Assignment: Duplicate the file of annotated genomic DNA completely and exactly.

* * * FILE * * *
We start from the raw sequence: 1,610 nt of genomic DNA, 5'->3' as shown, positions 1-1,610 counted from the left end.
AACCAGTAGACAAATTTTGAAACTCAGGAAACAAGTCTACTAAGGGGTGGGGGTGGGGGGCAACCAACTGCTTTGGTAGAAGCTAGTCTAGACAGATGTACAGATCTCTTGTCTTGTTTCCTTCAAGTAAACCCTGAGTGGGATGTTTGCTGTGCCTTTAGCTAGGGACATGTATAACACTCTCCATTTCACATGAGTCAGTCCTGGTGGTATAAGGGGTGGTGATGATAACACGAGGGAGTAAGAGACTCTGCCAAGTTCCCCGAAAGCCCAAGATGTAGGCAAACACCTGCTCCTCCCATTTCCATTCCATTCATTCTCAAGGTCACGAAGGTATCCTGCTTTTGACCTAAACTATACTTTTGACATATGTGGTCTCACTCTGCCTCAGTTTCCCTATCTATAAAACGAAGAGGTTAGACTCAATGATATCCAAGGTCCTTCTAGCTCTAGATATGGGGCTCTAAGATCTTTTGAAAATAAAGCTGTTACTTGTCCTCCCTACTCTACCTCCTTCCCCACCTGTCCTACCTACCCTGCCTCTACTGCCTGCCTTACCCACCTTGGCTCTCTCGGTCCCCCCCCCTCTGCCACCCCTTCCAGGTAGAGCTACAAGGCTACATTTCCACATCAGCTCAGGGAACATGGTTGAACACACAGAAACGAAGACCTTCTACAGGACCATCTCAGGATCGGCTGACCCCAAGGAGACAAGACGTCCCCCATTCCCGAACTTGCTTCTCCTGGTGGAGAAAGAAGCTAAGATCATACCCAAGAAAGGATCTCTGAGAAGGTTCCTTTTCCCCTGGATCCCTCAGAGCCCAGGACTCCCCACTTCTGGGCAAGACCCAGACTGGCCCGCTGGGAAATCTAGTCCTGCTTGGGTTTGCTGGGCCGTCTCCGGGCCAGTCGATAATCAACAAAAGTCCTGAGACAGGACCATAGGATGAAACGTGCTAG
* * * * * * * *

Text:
We start from the raw sequence: 1,610 nt of genomic DNA, 5'->3' as shown, positions 1-1,610 counted from the left end.
AACCAGTAGACAAATTTTGAAACTCAGGAAACAAGTCTACTAAGGGGTGGGGGTGGGGGGCAACCAACTGCTTTGGTAGAAGCTAGTCTAGACAGATGTACAGATCTCTTGTCTTGTTTCCTTCAAGTAAACCCTGAGTGGGATGTTTGCTGTGCCTTTAGCTAGGGACATGTATAACACTCTCCATTTCACATGAGTCAGTCCTGGTGGTATAAGGGGTGGTGATGATAACACGAGGGAGTAAGAGACTCTGCCAAGTTCCCCGAAAGCCCAAGATGTAGGCAAACACCTGCTCCTCCCATTTCCATTCCATTCATTCTCAAGGTCACGAAGGTATCCTGCTTTTGACCTAAACTATACTTTTGACATATGTGGTCTCACTCTGCCTCAGTTTCCCTATCTATAAAACGAAGAGGTTAGACTCAATGATATCCAAGGTCCTTCTAGCTCTAGATATGGGGCTCTAAGATCTTTTGAAAATAAAGCTGTTACTTGTCCTCCCTACTCTACCTCCTTCCCCACCTGTCCTACCTACCCTGCCTCTACTGCCTGCCTTACCCACCTTGGCTCTCTCGGTCCCCCCCCCTCTGCCACCCCTTCCAGGTAGAGCTACAAGGCTACATTTCCACATCAGCTCAGGGAACATGGTTGAACACACAGAAACGAAGACCTTCTACAGGACCATCTCAGGATCGGCTGACCCCAAGGAGACAAGACGTCCCCCATTCCCGAACTTGCTTCTCCTGGTGGAGAAAGAAGCTAAGATCATACCCAAGAAAGGATCTCTGAGAAGGTTCCTTTTCCCCTGGATCCCTCAGAGCCCAGGACTCCCCACTTCTGGGCAAGACCCAGACTGGCCCGCTGGGAAATCTAGTCCTGCTTGGGTTTGCTGGGCCGTCTCCGGGCCAGTCGATAATCAACAAAAGTCCTGAGACAGGACCATAGGATGAAACGTGCTAG